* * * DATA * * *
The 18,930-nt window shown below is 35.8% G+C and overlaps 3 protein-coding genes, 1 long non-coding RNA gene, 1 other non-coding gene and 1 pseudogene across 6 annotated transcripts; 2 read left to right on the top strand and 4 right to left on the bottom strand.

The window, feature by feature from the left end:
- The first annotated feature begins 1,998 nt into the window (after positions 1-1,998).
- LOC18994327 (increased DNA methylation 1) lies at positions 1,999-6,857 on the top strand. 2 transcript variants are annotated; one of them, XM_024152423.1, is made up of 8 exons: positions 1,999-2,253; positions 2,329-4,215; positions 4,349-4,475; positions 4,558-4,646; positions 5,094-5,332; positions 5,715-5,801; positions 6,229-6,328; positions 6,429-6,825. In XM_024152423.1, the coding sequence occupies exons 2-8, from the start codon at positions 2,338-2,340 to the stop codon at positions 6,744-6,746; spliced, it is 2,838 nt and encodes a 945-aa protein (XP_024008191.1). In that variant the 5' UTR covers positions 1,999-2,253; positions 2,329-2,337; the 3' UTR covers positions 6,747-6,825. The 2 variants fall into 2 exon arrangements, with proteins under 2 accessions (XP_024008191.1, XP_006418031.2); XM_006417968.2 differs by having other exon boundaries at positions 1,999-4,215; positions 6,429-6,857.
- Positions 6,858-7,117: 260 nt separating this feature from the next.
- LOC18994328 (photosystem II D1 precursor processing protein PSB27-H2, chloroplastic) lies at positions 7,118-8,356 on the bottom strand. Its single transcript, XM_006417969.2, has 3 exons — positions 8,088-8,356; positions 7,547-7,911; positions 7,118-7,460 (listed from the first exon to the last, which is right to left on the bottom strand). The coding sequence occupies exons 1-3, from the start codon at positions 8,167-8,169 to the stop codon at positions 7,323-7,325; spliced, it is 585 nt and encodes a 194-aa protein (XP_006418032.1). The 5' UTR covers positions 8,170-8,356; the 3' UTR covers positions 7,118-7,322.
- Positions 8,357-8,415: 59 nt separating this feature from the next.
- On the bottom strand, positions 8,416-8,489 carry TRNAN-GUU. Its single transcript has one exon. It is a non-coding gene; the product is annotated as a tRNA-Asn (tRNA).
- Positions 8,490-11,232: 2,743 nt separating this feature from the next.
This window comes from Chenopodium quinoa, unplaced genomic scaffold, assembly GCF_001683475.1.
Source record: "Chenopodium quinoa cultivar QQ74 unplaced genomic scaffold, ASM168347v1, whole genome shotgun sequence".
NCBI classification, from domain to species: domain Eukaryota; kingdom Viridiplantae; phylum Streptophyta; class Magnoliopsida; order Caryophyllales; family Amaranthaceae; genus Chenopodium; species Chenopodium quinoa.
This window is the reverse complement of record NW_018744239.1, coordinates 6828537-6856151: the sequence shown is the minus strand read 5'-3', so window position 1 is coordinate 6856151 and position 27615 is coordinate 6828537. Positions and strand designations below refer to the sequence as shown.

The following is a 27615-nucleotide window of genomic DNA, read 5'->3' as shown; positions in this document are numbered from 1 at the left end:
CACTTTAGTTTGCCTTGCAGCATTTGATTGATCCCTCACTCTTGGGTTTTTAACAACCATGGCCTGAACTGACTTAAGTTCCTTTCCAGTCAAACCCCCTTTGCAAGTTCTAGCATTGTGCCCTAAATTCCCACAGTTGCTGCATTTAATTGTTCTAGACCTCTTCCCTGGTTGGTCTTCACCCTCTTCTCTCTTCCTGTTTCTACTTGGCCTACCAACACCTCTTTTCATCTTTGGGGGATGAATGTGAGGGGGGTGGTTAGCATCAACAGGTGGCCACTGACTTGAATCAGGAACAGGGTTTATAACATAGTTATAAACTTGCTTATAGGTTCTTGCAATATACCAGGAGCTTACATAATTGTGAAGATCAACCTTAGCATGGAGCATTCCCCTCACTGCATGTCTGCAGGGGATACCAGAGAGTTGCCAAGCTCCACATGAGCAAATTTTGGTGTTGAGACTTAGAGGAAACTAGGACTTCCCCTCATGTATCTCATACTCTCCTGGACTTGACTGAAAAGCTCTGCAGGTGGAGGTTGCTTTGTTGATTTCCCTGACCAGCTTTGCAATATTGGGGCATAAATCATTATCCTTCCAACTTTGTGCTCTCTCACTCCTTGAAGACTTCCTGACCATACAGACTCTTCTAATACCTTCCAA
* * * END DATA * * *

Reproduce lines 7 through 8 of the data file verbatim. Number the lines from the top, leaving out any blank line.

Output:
- Positions 8,357-8,415: 59 nt separating this feature from the next.
- On the bottom strand, positions 8,416-8,489 carry TRNAN-GUU. Its single transcript has one exon. It is a non-coding gene; the product is annotated as a tRNA-Asn (tRNA).